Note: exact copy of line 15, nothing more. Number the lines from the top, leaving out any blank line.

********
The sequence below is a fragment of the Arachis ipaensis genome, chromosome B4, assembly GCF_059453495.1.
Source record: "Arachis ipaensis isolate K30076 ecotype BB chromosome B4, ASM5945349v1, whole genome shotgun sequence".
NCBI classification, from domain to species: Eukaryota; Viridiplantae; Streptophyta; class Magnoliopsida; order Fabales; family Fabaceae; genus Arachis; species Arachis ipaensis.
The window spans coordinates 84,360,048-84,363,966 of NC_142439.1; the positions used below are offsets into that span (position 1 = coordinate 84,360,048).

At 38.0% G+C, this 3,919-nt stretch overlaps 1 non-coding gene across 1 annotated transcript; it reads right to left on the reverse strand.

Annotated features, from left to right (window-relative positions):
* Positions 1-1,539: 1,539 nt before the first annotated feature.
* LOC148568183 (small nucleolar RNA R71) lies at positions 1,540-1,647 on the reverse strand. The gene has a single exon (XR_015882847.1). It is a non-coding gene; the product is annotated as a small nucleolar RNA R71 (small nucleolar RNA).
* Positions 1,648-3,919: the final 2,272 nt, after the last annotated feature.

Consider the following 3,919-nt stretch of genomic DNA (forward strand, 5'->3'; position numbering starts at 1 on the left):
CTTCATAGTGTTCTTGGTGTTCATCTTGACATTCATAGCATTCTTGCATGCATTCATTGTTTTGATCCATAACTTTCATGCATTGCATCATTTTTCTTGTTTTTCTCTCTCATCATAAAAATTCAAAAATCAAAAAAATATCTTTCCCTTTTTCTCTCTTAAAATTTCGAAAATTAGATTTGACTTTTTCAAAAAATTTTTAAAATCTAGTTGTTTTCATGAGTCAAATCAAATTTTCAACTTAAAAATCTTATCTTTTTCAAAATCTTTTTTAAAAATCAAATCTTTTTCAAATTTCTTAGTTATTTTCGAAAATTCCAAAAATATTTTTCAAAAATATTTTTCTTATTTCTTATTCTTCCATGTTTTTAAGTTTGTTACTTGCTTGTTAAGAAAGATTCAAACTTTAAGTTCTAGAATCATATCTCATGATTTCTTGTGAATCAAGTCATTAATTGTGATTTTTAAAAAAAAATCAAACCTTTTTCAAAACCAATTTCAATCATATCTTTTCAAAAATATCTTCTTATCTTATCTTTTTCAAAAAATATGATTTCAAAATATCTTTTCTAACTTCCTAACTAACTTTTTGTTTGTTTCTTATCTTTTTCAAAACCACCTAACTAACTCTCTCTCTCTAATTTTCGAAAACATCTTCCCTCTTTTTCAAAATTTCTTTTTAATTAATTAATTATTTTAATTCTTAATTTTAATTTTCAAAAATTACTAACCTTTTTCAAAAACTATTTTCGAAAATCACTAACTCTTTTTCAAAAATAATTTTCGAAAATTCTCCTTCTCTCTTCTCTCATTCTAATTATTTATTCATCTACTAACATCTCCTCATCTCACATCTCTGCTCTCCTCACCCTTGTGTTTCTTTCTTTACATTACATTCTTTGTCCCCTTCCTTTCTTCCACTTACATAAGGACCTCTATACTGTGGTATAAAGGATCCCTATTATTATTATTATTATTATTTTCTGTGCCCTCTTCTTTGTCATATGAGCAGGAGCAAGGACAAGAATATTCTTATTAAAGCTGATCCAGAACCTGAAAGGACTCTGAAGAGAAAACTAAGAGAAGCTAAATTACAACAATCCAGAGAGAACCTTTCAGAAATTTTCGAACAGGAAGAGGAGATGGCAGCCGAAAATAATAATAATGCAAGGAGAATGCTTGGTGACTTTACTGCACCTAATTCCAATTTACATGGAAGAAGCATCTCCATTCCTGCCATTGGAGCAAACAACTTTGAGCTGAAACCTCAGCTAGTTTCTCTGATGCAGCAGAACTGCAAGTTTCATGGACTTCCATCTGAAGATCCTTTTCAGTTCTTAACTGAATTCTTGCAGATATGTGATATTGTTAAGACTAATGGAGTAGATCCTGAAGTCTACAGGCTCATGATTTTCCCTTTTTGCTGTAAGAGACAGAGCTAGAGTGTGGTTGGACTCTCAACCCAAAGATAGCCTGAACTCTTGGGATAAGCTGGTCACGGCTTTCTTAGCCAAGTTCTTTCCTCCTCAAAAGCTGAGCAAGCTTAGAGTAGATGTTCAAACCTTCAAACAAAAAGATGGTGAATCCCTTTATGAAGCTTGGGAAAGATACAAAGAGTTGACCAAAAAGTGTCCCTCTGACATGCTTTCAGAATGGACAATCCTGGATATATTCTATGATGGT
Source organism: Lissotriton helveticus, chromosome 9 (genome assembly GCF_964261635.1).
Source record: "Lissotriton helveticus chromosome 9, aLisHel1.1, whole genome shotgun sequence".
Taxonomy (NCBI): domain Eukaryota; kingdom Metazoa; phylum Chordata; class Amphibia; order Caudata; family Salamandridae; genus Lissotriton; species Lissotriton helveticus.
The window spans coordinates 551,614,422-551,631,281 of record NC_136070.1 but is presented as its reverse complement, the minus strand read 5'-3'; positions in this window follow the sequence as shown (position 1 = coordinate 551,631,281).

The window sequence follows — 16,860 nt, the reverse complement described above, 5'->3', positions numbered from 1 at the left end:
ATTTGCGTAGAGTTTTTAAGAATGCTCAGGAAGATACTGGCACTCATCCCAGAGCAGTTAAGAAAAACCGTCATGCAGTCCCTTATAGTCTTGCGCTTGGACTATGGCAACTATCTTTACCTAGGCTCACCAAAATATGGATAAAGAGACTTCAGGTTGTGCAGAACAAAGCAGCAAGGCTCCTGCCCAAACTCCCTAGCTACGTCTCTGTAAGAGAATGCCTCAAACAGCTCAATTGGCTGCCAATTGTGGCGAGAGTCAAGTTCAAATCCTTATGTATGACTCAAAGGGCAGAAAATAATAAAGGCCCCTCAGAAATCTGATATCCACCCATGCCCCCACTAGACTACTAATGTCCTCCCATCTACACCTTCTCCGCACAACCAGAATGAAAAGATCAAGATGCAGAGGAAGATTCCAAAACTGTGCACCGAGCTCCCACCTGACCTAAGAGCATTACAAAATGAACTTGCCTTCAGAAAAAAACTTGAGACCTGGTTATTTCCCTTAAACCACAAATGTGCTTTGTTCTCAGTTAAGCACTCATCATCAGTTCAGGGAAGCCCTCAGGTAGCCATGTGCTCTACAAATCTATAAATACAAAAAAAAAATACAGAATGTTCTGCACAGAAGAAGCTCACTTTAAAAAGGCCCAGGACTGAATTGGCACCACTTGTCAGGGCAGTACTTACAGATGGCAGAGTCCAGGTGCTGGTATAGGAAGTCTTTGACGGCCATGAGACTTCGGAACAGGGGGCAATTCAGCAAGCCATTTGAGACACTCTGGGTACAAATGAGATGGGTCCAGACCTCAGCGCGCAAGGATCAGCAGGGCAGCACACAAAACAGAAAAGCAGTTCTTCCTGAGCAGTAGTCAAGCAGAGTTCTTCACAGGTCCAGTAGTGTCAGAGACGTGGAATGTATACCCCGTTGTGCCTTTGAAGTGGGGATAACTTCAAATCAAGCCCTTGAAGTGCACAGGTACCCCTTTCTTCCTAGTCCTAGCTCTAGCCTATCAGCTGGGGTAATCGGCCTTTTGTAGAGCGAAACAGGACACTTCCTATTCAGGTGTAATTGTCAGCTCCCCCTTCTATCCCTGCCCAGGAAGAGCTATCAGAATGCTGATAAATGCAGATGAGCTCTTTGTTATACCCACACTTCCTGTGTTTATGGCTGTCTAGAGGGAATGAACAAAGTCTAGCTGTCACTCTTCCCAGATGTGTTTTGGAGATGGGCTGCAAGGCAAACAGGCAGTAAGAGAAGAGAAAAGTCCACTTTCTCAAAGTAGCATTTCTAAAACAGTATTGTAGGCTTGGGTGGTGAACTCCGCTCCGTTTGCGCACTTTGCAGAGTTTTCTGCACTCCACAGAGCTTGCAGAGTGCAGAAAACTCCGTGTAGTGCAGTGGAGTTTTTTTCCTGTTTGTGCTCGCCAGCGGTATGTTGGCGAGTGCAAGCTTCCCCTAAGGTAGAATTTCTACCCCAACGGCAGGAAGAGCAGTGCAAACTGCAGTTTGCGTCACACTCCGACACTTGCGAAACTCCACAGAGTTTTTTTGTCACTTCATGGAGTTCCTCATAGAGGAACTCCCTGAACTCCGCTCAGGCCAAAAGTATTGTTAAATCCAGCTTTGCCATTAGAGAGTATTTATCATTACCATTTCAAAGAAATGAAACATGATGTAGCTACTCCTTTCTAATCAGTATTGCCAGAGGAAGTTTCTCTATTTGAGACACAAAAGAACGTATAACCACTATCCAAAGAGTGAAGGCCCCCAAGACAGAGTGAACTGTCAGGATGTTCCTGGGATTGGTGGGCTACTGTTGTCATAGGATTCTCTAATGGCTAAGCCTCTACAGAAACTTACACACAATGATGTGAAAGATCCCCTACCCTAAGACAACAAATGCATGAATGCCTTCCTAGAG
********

The window spans coordinates 551,614,422-551,631,281 of record NC_136070.1 but is presented as its reverse complement, the minus strand read 5'-3'; positions in this window follow the sequence as shown (position 1 = coordinate 551,631,281).